A Grateful Heart

This is a season of thanksgiving and in that spirit I am thinking of the many ways that I have been blessed this year and in my life in general. I’m grateful for my life, my wife and family too. In a few weeks I’ll be sixty-one. Each year everyone seems to be getting younger and my definition of what constitutes an elderly person gets older. I’m grateful to be retired and volunteering at The Warming House and Blount Library. On Friday I was asked to serve on the Blount Library Board. That’s a great honor and I’ll be reunited with some of my former colleagues. I’m grateful for the opportunity to attend daily Mass at St. Philomena’s Church in Franklinville. I’m grateful to have worked with so many wonderful people at Franklinville Central School, who treated me to a wonderful dinner at the VFW and presents from the Franklinville Teachers Association. I’m grateful to be able to renew my passion for reading in general. Today I finished a book I borrowed yesterday from the Chautauqua-Cattaraugus Library System. It was an ebook that I borrowed wirelessly, Dr. J: An Autobiography. I’m grateful for the new opportunities to serve and grow. I’m even grateful for the snow and winter that has arrived.

A full and thankful heart

Today is Thanksgiving Day in the United States and for many of us it has many meanings. My earliest recollections were trips to my grandmother’s home and dinner with all the cousins. Later in life it was dinner at Mom’s. Still later it was turkey, cranberry sauce, and stuffing in US Navy chow halls. Those years made made me long for the earlier ones. Eventually I got married and thanksgiving meant dinner at our home. My wife was the hostess for our extended families and our children. Grandpa Joe says grace and then we all dive in for turkey, corn, all the trimmings and pies too.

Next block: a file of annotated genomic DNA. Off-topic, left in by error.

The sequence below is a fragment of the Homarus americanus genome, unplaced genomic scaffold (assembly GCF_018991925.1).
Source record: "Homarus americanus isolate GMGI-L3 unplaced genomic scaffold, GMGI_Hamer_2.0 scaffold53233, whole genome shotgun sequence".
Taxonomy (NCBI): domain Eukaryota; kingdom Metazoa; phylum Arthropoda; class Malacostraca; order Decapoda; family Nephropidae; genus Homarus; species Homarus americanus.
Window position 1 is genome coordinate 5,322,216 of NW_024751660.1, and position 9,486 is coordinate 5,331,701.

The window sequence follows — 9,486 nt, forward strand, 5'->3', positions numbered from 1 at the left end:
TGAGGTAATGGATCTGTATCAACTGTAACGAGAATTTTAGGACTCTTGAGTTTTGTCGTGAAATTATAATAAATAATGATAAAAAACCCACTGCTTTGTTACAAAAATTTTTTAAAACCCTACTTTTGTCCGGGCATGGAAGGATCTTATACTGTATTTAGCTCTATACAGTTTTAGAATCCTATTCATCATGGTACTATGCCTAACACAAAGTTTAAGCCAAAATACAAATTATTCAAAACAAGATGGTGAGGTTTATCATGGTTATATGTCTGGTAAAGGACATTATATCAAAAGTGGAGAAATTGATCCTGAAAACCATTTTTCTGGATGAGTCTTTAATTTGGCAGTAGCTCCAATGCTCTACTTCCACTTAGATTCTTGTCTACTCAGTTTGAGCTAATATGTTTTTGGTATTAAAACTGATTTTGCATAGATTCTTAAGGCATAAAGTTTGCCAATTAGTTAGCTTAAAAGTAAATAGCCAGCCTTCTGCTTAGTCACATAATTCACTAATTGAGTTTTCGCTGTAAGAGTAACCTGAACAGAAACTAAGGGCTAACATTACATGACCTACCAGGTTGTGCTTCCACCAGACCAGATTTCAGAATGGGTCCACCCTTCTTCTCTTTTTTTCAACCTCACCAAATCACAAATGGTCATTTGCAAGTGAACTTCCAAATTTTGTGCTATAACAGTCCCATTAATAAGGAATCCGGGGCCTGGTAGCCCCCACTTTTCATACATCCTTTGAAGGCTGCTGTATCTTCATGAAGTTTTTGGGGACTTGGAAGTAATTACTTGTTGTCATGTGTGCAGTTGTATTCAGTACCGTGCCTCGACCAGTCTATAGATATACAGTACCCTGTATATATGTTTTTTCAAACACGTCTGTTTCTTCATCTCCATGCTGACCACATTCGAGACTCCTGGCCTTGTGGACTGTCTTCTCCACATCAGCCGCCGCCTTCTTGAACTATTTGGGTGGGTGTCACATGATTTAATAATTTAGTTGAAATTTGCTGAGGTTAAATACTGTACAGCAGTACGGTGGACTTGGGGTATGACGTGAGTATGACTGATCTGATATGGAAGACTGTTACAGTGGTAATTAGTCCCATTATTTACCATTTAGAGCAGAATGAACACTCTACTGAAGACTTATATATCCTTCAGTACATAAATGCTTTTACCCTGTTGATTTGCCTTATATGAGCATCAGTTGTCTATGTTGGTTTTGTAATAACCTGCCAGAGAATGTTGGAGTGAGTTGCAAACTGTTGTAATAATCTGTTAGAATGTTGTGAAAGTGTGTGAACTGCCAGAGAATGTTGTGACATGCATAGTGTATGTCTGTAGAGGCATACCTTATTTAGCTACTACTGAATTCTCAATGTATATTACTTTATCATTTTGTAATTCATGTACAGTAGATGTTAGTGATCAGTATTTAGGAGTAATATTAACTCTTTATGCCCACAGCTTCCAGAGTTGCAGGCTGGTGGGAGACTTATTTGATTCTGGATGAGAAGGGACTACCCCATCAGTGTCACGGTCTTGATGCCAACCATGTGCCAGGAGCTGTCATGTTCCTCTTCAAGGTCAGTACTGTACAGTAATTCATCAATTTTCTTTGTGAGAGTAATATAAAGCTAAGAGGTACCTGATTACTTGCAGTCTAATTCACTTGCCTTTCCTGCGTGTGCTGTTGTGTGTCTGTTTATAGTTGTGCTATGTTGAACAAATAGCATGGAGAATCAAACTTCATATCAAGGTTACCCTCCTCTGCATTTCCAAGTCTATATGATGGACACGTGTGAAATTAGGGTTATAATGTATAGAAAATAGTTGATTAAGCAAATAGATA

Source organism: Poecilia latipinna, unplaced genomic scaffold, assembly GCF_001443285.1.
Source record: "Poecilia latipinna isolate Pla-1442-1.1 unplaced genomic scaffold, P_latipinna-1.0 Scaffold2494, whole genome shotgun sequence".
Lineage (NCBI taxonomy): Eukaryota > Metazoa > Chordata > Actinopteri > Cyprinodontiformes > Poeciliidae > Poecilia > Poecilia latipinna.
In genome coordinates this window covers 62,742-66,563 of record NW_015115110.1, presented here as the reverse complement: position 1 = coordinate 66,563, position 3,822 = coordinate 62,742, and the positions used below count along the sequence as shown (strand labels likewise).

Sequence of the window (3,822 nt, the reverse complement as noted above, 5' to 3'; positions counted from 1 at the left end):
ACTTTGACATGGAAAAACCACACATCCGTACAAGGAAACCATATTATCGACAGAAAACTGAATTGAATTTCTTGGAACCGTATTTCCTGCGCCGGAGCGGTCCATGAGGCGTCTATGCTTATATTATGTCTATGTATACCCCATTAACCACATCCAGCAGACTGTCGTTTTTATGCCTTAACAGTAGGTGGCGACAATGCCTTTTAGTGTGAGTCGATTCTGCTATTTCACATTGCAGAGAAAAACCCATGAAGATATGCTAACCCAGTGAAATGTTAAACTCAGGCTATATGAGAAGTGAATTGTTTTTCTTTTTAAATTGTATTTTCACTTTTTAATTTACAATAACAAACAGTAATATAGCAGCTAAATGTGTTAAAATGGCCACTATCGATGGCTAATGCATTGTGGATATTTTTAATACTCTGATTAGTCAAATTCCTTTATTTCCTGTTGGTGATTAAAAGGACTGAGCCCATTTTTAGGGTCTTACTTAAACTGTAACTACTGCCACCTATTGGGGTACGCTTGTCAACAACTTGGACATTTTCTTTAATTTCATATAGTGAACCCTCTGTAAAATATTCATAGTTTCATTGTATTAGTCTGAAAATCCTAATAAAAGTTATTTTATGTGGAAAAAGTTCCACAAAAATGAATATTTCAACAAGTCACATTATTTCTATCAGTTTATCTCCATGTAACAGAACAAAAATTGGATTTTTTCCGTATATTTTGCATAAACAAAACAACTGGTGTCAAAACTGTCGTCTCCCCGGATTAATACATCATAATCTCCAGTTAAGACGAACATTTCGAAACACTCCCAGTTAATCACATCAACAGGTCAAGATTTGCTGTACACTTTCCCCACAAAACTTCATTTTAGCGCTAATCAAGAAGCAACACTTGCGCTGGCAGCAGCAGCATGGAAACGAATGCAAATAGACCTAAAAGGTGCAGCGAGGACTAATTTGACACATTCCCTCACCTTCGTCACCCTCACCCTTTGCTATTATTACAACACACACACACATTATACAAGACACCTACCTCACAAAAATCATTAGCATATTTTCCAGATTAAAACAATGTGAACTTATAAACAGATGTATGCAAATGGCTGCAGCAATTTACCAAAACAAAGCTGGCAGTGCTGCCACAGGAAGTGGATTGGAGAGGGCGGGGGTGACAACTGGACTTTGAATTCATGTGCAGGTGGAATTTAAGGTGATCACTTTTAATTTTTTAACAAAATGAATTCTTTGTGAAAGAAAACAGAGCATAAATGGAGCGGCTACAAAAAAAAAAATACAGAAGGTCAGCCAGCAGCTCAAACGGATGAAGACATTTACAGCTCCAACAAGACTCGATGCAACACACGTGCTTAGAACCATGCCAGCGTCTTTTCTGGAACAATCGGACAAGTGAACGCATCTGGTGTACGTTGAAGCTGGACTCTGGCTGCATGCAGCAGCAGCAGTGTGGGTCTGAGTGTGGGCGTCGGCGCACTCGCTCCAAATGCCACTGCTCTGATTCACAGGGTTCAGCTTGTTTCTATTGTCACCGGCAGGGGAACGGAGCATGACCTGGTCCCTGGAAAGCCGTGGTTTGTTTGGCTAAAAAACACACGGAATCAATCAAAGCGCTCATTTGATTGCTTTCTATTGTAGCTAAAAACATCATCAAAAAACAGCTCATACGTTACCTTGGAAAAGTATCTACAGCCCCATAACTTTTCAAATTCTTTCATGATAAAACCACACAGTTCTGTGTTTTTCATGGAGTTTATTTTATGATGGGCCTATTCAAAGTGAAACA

I woke up early this morning and began reading Gratefulness.org which is one of my favorite websites on the entire Internet. I started tweeting and sharing some of their links and stories about the positive effects of Gratefulness. I dozed off again for a few hours and then re-awakened around 8:30AM. to my surprise a couple of those tweets were retweeted and the circle of Gratefulness was extended to at least 2300 others and God only knows who else will retweet again. This demonstrates the power of gratitude and social networks.

Today I’m grateful to God as I understand him and to my lovely wife and children which now include our lovely daughter-in-law. They are tangible evidence of his love and abundance. I’m grateful for my co-workers who continue to inspire me each day. I’m grateful for their patient encouragement which inspired me to return to college a couple of years ago and to graduate in May 2011 from St. Bonaventure University at the top of my class. I’m grateful to my boss, Michelle, a beautiful lady who supported me through four internships and continues to lovingly mentor me. I’m grateful to all the lovely ladies, Jessica, Greta & Katie who took me on as an intern along the way. I’m grateful to my professors and fellow students who encouraged a reluctant student to find my way. I’m grateful for the many Franciscan mentors who help to animate my life each day.

I’m grateful for my Mom who never gave up on me and continues to buoy my spirit when I get blue. I’m most grateful to my wife who has truly been God’s agent in my life. She continues to provide inspiration, love and an occasional kick in the butt to keep me on course. My blessings are so many this day that I cannot count them all. I’m closing this post with one of my favorite prayers that hangs on the wall at Mt. Irenaeus

It is not you that shapes God
it is God that shapes you.
If you are the work of God
await the hand of the artist
who does all things in due season.
Offer Him your heart,
soft and tractable,
and keep the form
in which the artist has fashioned you.
Let your clay be moist,
lest you grow hard
and lose the imprint of his fingers.

– St. Irenaeus

Peace to all and Happy Thanksgiving!


Happy Thanksgiving to everyone who reads this blog. Later today our family will begin to arrive at our home and we’ll once more be re-united with those we hold close to our hearts. My mother, 83 years young will be here along with Diane’s Mom and Dad. Our children will be here and also my brothers and sisters in law and a couple of cute little girls who are the new generation of grand-children in the family. God has been good to us and to me in particular. I’m planning on driving to Mt. Irenaeus for Mass later this morning. The friars celebrate Eucharist at 11 AM. It’s very quiet as I sit here this morning in the dawn’s early light. It’s overcast today, but I know that somewhere the sun in shining. I’m brewing a pot of coffee and enjoying the smell of it perking.